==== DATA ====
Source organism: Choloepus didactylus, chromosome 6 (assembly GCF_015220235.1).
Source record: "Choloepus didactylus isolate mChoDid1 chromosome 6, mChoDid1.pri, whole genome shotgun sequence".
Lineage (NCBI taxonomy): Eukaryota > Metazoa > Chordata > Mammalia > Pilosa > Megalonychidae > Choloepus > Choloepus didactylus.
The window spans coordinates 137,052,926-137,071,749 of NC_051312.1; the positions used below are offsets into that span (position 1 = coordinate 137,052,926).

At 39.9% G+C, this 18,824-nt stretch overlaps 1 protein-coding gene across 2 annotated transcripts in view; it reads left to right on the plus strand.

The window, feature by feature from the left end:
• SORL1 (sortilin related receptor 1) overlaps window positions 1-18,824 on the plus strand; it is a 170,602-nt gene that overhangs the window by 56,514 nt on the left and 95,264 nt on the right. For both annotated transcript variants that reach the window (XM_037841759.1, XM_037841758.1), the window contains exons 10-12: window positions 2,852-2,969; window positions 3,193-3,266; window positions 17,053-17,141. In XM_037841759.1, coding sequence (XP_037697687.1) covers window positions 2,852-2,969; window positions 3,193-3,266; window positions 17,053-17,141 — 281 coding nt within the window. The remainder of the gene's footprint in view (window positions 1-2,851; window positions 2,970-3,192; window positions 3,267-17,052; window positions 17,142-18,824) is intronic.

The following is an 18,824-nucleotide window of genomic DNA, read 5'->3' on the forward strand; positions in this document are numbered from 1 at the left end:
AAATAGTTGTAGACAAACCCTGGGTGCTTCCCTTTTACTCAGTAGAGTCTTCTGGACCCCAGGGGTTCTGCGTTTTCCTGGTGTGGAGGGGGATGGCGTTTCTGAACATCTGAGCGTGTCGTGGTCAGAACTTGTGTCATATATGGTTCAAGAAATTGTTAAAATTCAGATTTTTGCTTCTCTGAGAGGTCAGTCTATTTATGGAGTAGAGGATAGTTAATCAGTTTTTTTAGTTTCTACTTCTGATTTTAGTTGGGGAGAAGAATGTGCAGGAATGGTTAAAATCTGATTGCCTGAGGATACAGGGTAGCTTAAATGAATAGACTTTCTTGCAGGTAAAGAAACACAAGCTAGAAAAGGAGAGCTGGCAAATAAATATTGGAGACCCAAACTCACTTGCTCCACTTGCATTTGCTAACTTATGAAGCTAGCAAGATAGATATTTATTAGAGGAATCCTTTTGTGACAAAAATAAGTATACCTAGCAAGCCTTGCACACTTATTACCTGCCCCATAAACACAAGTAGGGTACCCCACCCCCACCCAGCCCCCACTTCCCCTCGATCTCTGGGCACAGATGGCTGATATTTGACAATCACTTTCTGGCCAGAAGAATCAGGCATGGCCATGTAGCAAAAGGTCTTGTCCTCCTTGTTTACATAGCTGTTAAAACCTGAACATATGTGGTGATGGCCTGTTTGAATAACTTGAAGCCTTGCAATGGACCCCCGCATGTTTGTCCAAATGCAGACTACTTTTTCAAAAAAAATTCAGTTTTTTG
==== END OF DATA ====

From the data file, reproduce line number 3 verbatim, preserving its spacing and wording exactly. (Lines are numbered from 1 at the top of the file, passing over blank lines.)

Lineage (NCBI taxonomy): Eukaryota > Metazoa > Chordata > Mammalia > Pilosa > Megalonychidae > Choloepus > Choloepus didactylus.